Jordan-Watkins Wedding

Thomas and Margret Mordecae Watkins are pleased to announce the marriage of their daughter Margret to David Jordan, son of Benjamin and Mary Evans Jordan.  David and Margaret were married 21 September 1839 in Merthyr-Tydfil, Glamorganshire, Wales.

Much of the history below is taken from the sketch written by David and Margret’s granddaughter Martha Evans Anderson (1870-1930).  I have fleshed it out with dates and additional detail from source documents.

Margret Watkins was born 10 September 1816 in Merthyr-Tydfil.  She is believed to be the second of 5 children born to Thomas and Margret Watkins.  We really do not know a whole lot about Thomas and Margret Watkins.  A number of stories have survived which are shared below.

David Jordan was born 7 February 1820 in Merthry-Tydfil.  He is the first of four known children born to Benjamin and Mary Jordan.  Just like Margret’s parents, we really do not know much about this family.  At least minimal family history dates or stories have come down regarding either line.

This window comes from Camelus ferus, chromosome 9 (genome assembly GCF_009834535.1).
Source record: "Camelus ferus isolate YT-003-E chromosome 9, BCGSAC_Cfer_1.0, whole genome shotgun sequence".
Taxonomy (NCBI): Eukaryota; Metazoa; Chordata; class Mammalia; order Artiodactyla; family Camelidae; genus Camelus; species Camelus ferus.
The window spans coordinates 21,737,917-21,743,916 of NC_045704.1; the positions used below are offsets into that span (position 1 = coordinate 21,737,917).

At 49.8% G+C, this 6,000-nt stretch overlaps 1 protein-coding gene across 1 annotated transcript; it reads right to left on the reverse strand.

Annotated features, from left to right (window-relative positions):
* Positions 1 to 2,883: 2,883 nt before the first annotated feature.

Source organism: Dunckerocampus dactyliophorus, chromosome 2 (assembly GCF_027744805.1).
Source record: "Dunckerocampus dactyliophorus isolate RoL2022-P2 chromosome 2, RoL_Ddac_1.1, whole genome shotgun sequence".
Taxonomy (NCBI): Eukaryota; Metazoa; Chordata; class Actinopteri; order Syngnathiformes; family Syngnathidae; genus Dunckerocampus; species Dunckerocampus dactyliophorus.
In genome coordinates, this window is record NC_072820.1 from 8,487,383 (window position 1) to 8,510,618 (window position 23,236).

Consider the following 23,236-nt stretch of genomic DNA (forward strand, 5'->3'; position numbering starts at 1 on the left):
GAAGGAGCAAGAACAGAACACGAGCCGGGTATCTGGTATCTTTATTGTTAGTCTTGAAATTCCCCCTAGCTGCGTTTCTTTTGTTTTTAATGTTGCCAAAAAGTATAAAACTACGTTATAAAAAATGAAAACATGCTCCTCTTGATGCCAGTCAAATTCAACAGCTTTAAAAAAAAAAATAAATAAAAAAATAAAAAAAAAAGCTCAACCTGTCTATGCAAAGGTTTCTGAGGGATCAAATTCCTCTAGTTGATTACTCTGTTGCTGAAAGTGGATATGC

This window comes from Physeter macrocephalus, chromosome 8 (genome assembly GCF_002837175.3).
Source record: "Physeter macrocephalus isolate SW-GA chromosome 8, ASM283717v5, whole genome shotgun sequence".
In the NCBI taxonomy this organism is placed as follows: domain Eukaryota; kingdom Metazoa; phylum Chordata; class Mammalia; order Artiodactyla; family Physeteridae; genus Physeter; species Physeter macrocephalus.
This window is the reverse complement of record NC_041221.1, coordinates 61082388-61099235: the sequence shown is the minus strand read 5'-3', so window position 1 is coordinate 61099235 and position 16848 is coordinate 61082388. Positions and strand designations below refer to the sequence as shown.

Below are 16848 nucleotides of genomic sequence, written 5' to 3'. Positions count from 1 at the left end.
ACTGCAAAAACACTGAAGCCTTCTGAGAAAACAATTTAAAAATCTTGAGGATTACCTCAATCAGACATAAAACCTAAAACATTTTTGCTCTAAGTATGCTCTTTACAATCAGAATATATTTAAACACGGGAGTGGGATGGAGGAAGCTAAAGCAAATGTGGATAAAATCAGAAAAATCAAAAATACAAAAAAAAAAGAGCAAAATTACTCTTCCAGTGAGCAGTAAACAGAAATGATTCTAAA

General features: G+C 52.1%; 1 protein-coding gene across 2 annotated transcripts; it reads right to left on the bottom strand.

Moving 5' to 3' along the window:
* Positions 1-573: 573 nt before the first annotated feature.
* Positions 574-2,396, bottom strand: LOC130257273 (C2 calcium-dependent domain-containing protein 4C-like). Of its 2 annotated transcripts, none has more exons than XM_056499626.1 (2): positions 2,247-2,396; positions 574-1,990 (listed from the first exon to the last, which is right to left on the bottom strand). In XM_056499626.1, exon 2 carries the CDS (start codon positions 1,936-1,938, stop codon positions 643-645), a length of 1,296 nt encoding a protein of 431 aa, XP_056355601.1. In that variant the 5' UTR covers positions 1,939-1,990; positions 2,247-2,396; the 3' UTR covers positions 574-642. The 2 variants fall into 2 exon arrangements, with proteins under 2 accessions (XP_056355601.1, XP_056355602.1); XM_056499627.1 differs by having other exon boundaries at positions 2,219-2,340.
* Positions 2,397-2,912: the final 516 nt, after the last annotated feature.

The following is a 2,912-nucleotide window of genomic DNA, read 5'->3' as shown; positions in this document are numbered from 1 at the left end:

Benjamin and Mary Jordan “were of a religious turn of mind and taught the Bible when he was just a boy, refined and of a gentle manner.”  Mary Jordan passed away in April 1843 when the family was still young.  The family consisted of David, Jane, Sarah, and John.  The Jordans were “a very refined and considered High Class people and of a high moral and religious character.  They were always proud of their personal appearance, always well dressed.”  The brothers were “devoted brothers, they lived and worked together with kind and friendly for each other.  When David and Margaret had children they all lived as a loving family together…this brother was named John Jordan.”

We really do not know anything of the Courtship between David Jordan and Margret Watkins.  “At this times Wales was in a prosperous condition and David and Margret were soon settled in which was very comfortable and spacious.  They had an extra room so that his father and one brother could live with them in their home.  His father lived only two weeks, when he died.  His brother continued to live with David and his wife.”